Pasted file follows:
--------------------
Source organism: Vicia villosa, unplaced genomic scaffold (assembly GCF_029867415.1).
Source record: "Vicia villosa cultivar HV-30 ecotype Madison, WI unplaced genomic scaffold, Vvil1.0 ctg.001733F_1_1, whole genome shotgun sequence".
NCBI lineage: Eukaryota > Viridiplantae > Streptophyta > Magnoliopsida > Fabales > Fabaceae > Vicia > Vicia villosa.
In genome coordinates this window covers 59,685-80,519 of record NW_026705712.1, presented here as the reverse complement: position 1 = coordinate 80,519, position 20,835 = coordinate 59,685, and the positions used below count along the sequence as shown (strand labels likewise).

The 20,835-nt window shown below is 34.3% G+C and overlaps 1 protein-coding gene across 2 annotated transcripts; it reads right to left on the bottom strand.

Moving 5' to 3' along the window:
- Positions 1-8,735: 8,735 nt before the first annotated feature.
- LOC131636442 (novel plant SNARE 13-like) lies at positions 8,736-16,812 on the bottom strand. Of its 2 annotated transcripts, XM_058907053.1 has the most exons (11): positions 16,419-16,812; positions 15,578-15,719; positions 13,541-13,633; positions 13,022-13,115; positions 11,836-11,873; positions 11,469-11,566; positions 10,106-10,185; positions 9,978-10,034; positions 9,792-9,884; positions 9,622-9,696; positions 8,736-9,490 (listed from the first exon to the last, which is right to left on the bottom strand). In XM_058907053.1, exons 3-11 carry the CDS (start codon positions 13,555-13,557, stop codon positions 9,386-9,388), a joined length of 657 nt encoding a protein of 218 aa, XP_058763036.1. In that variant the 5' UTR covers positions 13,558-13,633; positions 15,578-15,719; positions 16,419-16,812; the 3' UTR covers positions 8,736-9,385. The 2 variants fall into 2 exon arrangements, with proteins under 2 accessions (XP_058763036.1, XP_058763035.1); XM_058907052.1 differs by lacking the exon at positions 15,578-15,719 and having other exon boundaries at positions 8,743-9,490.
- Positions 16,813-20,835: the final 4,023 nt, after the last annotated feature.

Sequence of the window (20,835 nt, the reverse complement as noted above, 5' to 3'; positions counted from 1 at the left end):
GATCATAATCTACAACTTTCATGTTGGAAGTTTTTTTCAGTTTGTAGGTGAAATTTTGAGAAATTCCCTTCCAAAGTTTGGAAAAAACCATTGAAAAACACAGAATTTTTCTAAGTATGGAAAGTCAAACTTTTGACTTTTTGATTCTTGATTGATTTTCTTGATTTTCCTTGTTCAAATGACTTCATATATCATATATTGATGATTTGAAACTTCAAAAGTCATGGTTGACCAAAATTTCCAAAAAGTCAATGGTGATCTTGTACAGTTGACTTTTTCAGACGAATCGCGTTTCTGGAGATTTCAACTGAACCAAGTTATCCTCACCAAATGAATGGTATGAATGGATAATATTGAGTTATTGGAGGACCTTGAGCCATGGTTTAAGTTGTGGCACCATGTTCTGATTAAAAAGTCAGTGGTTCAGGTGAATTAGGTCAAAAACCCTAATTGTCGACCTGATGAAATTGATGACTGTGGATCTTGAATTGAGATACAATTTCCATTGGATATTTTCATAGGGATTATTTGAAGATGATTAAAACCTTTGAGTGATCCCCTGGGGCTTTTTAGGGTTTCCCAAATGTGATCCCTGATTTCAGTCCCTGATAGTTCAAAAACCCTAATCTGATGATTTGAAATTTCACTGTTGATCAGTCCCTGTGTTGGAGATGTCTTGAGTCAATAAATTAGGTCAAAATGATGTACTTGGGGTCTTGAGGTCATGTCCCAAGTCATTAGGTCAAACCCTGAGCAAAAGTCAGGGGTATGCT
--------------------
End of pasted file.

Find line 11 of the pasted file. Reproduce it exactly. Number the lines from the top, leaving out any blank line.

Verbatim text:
GATCATAATCTACAACTTTCATGTTGGAAGTTTTTTTCAGTTTGTAGGTGAAATTTTGAGAAATTCCCTTCCAAAGTTTGGAAAAAACCATTGAAAAACACAGAATTTTTCTAAGTATGGAAAGTCAAACTTTTGACTTTTTGATTCTTGATTGATTTTCTTGATTTTCCTTGTTCAAATGACTTCATATATCATATATTGATGATTTGAAACTTCAAAAGTCATGGTTGACCAAAATTTCCAAAAAGTCAATGGTGATCTTGTACAGTTGACTTTTTCAGACGAATCGCGTTTCTGGAGATTTCAACTGAACCAAGTTATCCTCACCAAATGAATGGTATGAATGGATAATATTGAGTTATTGGAGGACCTTGAGCCATGGTTTAAGTTGTGGCACCATGTTCTGATTAAAAAGTCAGTGGTTCAGGTGAATTAGGTCAAAAACCCTAATTGTCGACCTGATGAAATTGATGACTGTGGATCTTGAATTGAGATACAATTTCCATTGGATATTTTCATAGGGATTATTTGAAGATGATTAAAACCTTTGAGTGATCCCCTGGGGCTTTTTAGGGTTTCCCAAATGTGATCCCTGATTTCAGTCCCTGATAGTTCAAAAACCCTAATCTGATGATTTGAAATTTCACTGTTGATCAGTCCCTGTGTTGGAGATGTCTTGAGTCAATAAATTAGGTCAAAATGATGTACTTGGGGTCTTGAGGTCATGTCCCAAGTCATTAGGTCAAACCCTGAGCAAAAGTCAGGGGTATGCT